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Klages' sentencing date scheduled

 Former Michigan State University women's gymnastics coach Kathie Klages listens to prosecutor's opening statements Tuesday, Feb. 11, 2020, in Ingham County Circuit Court Judge Joyce Draganchuk's courtroom at Veterans Memorial Courthouse in Lansing, Mich. Klages is charged with lying to investigators in connection with sexual assault complaints against sports doctor Larry Nassar. (Matthew Dae Smith/Lansing State Journal via AP)
Former Michigan State University women's gymnastics coach Kathie Klages listens to prosecutor's opening statements Tuesday, Feb. 11, 2020, in Ingham County Circuit Court Judge Joyce Draganchuk's courtroom at Veterans Memorial Courthouse in Lansing, Mich. Klages is charged with lying to investigators in connection with sexual assault complaints against sports doctor Larry Nassar. (Matthew Dae Smith/Lansing State Journal via AP) (WILX)
Published: Jun. 8, 2020 at 5:45 PM EDT
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Former MSU gymnastics coach Kathy Klages is expected to be back in court next month to learn her punishment for convictions out of the Larry Nassar Investigation.

Last February, Klages was found guilty of lying to a peace officer and misconduct in office.

She testified that she had “no recollection” of a conversation in which two teen athletes allegedly told her of sexual abuse by sports doctor Larry Nassar in 1997, nearly 20 years before he was charged.

Klages told the jury that she started Spartan Youth Gymnastics in the early 90's. She said that the group wasn't competitive like Twistars and her role with them ended in 2000.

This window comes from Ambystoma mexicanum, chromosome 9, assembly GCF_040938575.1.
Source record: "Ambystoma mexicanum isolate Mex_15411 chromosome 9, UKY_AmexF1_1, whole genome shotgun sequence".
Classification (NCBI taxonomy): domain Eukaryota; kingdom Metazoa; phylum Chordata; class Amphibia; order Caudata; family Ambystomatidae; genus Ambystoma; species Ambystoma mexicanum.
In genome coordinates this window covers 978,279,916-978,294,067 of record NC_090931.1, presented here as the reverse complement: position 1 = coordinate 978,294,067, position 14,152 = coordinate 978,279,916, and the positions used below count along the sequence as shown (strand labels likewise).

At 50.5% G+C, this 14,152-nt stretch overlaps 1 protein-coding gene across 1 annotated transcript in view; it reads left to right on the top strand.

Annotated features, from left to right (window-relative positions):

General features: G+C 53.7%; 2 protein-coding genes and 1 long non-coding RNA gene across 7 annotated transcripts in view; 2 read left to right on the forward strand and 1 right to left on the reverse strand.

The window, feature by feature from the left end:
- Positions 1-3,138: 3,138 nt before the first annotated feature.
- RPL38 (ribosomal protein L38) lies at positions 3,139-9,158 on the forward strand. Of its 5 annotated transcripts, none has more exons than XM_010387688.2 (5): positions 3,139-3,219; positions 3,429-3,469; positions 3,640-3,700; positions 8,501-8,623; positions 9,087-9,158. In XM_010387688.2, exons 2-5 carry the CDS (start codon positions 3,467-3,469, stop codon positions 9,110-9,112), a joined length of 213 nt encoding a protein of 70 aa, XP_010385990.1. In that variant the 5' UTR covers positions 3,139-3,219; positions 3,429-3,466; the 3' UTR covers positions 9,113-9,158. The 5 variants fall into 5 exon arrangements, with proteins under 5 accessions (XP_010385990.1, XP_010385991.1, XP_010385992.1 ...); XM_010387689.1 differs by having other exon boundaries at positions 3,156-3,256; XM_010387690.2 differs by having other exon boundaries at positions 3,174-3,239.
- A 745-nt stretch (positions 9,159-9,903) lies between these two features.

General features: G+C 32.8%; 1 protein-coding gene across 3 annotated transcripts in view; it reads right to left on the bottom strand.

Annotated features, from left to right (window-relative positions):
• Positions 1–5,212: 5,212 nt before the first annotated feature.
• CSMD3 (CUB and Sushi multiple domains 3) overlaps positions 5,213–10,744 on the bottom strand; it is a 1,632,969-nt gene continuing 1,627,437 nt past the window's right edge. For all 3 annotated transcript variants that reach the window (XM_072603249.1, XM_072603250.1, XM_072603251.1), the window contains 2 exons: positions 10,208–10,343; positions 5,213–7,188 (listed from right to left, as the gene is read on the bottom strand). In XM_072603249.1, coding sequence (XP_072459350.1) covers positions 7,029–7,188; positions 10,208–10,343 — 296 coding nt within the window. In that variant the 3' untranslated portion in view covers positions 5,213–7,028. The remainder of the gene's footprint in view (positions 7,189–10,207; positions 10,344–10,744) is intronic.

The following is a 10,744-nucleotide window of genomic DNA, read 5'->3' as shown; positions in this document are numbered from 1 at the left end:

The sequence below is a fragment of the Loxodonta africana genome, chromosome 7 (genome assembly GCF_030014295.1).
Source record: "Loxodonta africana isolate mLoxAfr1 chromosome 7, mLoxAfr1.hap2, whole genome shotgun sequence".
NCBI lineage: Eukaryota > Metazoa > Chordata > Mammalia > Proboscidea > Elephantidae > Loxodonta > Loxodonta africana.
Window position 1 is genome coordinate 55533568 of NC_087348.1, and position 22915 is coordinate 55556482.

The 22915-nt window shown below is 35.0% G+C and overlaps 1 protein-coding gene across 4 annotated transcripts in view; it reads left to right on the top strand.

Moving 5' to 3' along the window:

Klages said she didn't even remember Larissa Boyce or hearing a claim from her about any abuse from Larry Nassar.

Larissa Boyce testified that when she was 16 and training with the Spartan Youth Gymnastics team in 1997, she told Klages about Nassar — long before the scandal emerged in 2016.

But she said she backed off and even apologized after Klages warned her that any complaints about Nassar could cause trouble.

Klages did admit to knowing the anonymous woman because she was on her daughter's gymnastics squad.

She added that she met Nassar in 1988 and developed a professional friendship.

When the Indy Star article broke about Nassar's abuse, Klages said on the stand that she defended Nassar to her gymnasts. She told the jury that she cried when she read the article. But she also asked her athletes to sign a card in support for Nassar.

She told the court that she does not have any memory issues.

She is the second person other than Nassar to go to trial on charges related to his serial molestation of young women and girls under the guise of medical treatment. Klages resigned in 2017 after she was suspended for defending the since-imprisoned Nassar.

In closing statements, the prosecution said Klages lied in 2018 when she told investigators that the two young athletes, who were in a campus gymnastics program but not Michigan State gymnasts, had not reported Nassar’s sexual misconduct to her.

“It’s not believable that the defendant forgot about being told ... what happened to them,” said Assistant Attorney General Bill Rolstin.

Defense attorney Mary Chartier urged jurors to not “rely on the word of two teenage girls from 23 years ago” and noted that Klages sent her children and a granddaughter to be treated by Nassar for years after she was allegedly told of his abuse.

Klages faces up to four years in prison.

The courthouse remains closed indefinitely due to the coronavirus.

Court workers say they expect the courthouse to open by the sentencing date, which is July 15.

Klages faces up to four years in prison.

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